On the brink of releasing his fifth studio album, G Herbo is noticeably calm and clearly focused. His look of determination and obvious self-assuredness suits him, as he steps into Alchemy Studios, greeting everyone in the room. That he is approachable is understandable given his recent success and accolades since the release of 2017’s Humble Beast, among other street-friendly projects. His disposition does, however, slightly conflict with his South Side Chicago stomping grounds, known citywide as “Terror Town.”
“Coming from where I come from and having my accomplishments [doesn’t] come easy,” he says matter-of-factly. “A lot of people don’t see it. I had to mature and behave a certain way to even get this far. It’s been about me adjusting and maturing.”
If he’s had some difficulty adjusting to life in the spotlight, it is completely understandable, as Herbo’s rise in 2016 stood parallel to one of Chicago’s most catastrophic and violent periods ever. As he was releasing music and forming irreversible bonds with the music industry elite, Herbo was also forced to digest the raw truth of 769 murders in a calendar year, many of which occurred in or near the environs that shaped him.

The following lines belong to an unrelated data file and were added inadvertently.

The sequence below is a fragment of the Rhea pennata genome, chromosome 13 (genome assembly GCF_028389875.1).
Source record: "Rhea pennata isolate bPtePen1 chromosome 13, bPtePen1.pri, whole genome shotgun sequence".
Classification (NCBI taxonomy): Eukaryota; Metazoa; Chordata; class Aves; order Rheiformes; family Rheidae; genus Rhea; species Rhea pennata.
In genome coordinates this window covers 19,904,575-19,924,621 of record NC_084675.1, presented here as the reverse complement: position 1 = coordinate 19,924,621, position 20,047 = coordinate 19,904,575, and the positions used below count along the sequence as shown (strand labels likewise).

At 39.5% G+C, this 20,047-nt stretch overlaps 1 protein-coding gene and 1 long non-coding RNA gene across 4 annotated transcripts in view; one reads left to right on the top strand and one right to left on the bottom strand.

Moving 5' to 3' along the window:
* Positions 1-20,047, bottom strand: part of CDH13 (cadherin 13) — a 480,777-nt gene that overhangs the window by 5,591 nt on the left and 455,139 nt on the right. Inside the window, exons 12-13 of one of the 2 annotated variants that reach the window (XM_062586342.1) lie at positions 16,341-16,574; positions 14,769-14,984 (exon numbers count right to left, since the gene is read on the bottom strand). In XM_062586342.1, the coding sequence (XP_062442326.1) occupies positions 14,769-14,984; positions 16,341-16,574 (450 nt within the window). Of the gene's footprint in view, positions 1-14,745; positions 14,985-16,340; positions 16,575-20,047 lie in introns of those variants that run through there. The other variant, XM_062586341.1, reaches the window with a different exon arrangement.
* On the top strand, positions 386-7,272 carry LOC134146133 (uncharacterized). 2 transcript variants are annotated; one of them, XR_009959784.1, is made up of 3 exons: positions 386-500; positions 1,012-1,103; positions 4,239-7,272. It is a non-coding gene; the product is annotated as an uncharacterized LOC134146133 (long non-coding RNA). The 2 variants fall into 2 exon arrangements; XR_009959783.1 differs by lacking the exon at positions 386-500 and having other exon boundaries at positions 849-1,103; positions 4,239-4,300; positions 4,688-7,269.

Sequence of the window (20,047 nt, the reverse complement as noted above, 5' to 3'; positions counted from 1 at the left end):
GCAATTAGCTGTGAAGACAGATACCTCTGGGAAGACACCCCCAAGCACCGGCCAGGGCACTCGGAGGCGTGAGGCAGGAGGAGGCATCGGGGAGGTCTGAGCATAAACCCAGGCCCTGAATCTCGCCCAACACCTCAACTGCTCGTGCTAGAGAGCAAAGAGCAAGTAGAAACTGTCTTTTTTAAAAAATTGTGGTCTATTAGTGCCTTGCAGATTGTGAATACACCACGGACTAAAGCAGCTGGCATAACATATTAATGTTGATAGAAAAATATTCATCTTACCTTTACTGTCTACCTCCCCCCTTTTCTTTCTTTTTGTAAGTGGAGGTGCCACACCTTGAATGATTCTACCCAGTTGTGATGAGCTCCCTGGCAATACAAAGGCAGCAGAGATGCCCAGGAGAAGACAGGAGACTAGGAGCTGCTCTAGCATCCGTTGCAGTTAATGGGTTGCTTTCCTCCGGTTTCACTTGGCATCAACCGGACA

Like any great artist, the 24-year-old has taken bits and pieces of his reality and incorporated them into his craft. His approach to music is much like photographer and film director Gordon Parks’ method of storytelling — real, vivid and unforgiving. Even more telling is the fact that he was diagnosed with post-traumatic stress disorder in 2019, a direct effect of the violence he’s seen, heard and been a victim of since his youth. But rather than wallow in his sorrows, Herbo has been proactive. He is currently seeing a therapist and has become an advocate for mental health awareness. Even further, he named his new project PTSD.
“I named the album PTSD because I wanted to shed light on my situation,” he reveals. “I wanted to acknowledge the fact that I have PTSD. We don’t even know that we are suffering from this mental health disease. We are so immune to life, and we feel like not being a stranger to death is normal or maybe going to jail for life is normal. I’ve seen murders and been shot at as a teenager. It all started when I was a young kid. My music is cause, effect and solution. The first step is spreading awareness. It’s important for me to spread this awareness.”
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